A lot of times we want to hold on to the hurt that’s been done to us. I get that. We want to cling to the unforgiveness and bitterness. I get that too. We are fighting mad, and we want to make the other person pay. I totally get that. But somewhere along the way, it breaks us down. We lose it. We break down. We can’t cope. We can’t hope. We can’t move forward. We lash out. We wash out. We wipe out. Our immediate impulse is to self-protect at any cost. The result – mental and emotional death.
It’s not always an easy road in recovery. It requires an act of one’s will. You must CHOOSE to change. Steps mean nothing, if you don’t put them into action and believe that God will do in you what you cannot do for yourself. This can become more and more of a reality for us as we moved through the first three steps; to put it simply—I can’t. God can. God please do. We can give it all to God while dealing with the past, making confession, learning our character defects, and choosing to want to change. We can have a new freedom. We don’t have to rely on ourselves to fix the problem. We don’t have to be afraid of the process because God is in charge. We begin to realize there was no way we could control the outcome of our recovery—we learn that we have to trust, believe, adhere to, and rely on God to do the deeper work of changing our hearts.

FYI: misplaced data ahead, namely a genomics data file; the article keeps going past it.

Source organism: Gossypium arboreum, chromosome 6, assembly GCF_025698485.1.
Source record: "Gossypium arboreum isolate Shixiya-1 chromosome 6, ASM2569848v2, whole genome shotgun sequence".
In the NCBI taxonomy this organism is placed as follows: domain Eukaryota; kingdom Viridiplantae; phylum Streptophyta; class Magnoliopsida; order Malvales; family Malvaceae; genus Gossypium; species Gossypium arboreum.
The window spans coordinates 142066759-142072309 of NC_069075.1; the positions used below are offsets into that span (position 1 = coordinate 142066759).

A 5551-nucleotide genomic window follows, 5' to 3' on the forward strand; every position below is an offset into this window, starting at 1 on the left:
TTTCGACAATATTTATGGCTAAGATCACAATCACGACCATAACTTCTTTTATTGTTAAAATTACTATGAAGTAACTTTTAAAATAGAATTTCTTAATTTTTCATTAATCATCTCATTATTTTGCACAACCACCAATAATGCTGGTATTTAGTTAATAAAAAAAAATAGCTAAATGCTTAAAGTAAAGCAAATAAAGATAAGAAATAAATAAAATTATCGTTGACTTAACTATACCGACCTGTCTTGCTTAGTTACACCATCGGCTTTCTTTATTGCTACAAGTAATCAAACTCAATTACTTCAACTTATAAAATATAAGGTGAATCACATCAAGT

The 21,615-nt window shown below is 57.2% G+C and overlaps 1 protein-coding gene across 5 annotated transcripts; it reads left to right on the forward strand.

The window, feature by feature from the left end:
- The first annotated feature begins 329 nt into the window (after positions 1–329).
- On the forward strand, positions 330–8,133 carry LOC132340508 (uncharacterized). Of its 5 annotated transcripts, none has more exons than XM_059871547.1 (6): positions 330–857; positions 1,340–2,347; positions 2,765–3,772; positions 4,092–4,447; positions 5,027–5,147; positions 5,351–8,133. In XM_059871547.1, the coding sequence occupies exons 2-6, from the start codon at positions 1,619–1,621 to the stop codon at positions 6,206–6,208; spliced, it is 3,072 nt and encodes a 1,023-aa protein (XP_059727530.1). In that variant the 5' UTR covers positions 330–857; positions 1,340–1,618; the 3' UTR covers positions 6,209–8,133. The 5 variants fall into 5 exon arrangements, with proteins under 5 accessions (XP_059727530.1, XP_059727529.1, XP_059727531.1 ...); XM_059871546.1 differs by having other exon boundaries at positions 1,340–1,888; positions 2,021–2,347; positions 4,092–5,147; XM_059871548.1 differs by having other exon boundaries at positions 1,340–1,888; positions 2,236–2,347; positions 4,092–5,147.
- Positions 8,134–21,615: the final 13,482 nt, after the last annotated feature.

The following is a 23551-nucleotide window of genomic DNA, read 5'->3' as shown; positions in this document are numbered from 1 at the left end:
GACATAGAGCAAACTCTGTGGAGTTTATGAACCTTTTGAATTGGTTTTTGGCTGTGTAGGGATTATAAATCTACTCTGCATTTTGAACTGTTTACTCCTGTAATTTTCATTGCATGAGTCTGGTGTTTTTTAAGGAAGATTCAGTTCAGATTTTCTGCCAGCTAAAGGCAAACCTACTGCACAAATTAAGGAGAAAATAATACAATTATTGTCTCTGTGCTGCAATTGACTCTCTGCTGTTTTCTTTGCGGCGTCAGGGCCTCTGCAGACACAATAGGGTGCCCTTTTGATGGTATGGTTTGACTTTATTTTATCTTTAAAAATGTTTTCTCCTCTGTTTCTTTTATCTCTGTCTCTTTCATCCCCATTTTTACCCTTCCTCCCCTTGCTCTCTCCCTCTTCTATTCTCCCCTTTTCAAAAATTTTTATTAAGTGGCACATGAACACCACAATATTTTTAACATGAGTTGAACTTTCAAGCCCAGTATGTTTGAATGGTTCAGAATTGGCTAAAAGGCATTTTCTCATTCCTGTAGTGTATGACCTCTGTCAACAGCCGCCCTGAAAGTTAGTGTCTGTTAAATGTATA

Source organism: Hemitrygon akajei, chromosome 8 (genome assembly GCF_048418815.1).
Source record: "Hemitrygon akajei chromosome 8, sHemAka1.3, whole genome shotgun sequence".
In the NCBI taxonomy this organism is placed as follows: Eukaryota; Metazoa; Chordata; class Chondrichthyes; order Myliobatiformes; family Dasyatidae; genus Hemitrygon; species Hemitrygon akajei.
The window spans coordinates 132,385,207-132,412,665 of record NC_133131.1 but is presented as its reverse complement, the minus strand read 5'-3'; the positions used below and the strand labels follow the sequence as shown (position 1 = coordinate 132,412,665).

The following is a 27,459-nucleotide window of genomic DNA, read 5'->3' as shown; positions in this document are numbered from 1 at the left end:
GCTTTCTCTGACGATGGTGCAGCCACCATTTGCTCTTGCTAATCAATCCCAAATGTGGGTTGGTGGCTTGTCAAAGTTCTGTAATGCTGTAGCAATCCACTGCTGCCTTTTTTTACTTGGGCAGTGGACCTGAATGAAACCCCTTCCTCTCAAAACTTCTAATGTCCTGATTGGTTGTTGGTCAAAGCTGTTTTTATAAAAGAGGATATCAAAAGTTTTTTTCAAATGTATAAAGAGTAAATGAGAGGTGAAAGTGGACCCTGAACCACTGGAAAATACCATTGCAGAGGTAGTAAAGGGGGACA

When we recognize within ourselves that unforgiveness impulse, we have a choice to make. Be free, or get chain and shackled to roots of fear, loss, bitterness, and shame. In Hunger for Healing, Keith Miller wrote “in Step 8 we’re setting out to clean up all the bruised relationships and the pockets of guilt, pain fear, resentment, and sadness that are stored inside, stuck to our shameful past deeds” (185). And in step 9 we seek to made amends with those we have hurt in our past. It is a scary step, but it’s also a life-altering, freeing step.
To put it more precisely…Clean up the mess you left behind when you wrecked relationships and broke charity. Own the hurt you caused. Seek forgiveness and you forgive too. Make amends. You’ll find a new freedom, and those old, heavy, blackened chains and shackles will be broken!
Miller, J. Keith. Hunger for Healing: The Twelve Steps as a Classic Model for Christian Spiritual Growth. New York: Harper Collins, 1991. Print.